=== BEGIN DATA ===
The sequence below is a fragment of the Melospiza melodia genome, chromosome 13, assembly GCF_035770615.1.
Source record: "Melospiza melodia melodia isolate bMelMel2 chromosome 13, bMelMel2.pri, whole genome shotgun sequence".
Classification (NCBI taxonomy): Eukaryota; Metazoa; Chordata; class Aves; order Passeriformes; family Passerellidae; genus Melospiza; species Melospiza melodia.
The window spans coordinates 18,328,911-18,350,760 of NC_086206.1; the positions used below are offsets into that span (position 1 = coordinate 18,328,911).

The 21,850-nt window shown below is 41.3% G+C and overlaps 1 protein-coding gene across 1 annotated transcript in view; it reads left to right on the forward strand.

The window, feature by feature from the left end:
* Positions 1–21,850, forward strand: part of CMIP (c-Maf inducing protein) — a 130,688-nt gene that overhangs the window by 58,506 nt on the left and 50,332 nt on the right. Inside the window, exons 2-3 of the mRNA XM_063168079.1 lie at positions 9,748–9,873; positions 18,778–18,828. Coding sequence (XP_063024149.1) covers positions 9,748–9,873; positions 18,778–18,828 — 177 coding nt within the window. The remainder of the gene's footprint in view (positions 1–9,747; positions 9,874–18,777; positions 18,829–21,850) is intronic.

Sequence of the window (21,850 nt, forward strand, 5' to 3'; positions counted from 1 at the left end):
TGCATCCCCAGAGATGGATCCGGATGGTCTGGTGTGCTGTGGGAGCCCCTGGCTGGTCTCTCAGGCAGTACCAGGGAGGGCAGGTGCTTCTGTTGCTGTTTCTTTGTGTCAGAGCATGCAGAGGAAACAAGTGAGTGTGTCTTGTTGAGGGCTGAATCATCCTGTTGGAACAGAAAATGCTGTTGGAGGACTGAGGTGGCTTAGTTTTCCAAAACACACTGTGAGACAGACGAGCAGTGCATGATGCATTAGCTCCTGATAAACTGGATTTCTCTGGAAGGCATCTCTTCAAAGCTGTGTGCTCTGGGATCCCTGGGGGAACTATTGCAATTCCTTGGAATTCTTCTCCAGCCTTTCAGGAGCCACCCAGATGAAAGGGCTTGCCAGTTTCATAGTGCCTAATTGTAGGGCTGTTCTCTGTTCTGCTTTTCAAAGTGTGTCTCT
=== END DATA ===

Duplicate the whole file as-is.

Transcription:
The sequence below is a fragment of the Melospiza melodia genome, chromosome 13, assembly GCF_035770615.1.
Source record: "Melospiza melodia melodia isolate bMelMel2 chromosome 13, bMelMel2.pri, whole genome shotgun sequence".
Classification (NCBI taxonomy): Eukaryota; Metazoa; Chordata; class Aves; order Passeriformes; family Passerellidae; genus Melospiza; species Melospiza melodia.
The window spans coordinates 18,328,911-18,350,760 of NC_086206.1; the positions used below are offsets into that span (position 1 = coordinate 18,328,911).

The 21,850-nt window shown below is 41.3% G+C and overlaps 1 protein-coding gene across 1 annotated transcript in view; it reads left to right on the forward strand.

The window, feature by feature from the left end:
* Positions 1–21,850, forward strand: part of CMIP (c-Maf inducing protein) — a 130,688-nt gene that overhangs the window by 58,506 nt on the left and 50,332 nt on the right. Inside the window, exons 2-3 of the mRNA XM_063168079.1 lie at positions 9,748–9,873; positions 18,778–18,828. Coding sequence (XP_063024149.1) covers positions 9,748–9,873; positions 18,778–18,828 — 177 coding nt within the window. The remainder of the gene's footprint in view (positions 1–9,747; positions 9,874–18,777; positions 18,829–21,850) is intronic.

Sequence of the window (21,850 nt, forward strand, 5' to 3'; positions counted from 1 at the left end):
TGCATCCCCAGAGATGGATCCGGATGGTCTGGTGTGCTGTGGGAGCCCCTGGCTGGTCTCTCAGGCAGTACCAGGGAGGGCAGGTGCTTCTGTTGCTGTTTCTTTGTGTCAGAGCATGCAGAGGAAACAAGTGAGTGTGTCTTGTTGAGGGCTGAATCATCCTGTTGGAACAGAAAATGCTGTTGGAGGACTGAGGTGGCTTAGTTTTCCAAAACACACTGTGAGACAGACGAGCAGTGCATGATGCATTAGCTCCTGATAAACTGGATTTCTCTGGAAGGCATCTCTTCAAAGCTGTGTGCTCTGGGATCCCTGGGGGAACTATTGCAATTCCTTGGAATTCTTCTCCAGCCTTTCAGGAGCCACCCAGATGAAAGGGCTTGCCAGTTTCATAGTGCCTAATTGTAGGGCTGTTCTCTGTTCTGCTTTTCAAAGTGTGTCTCT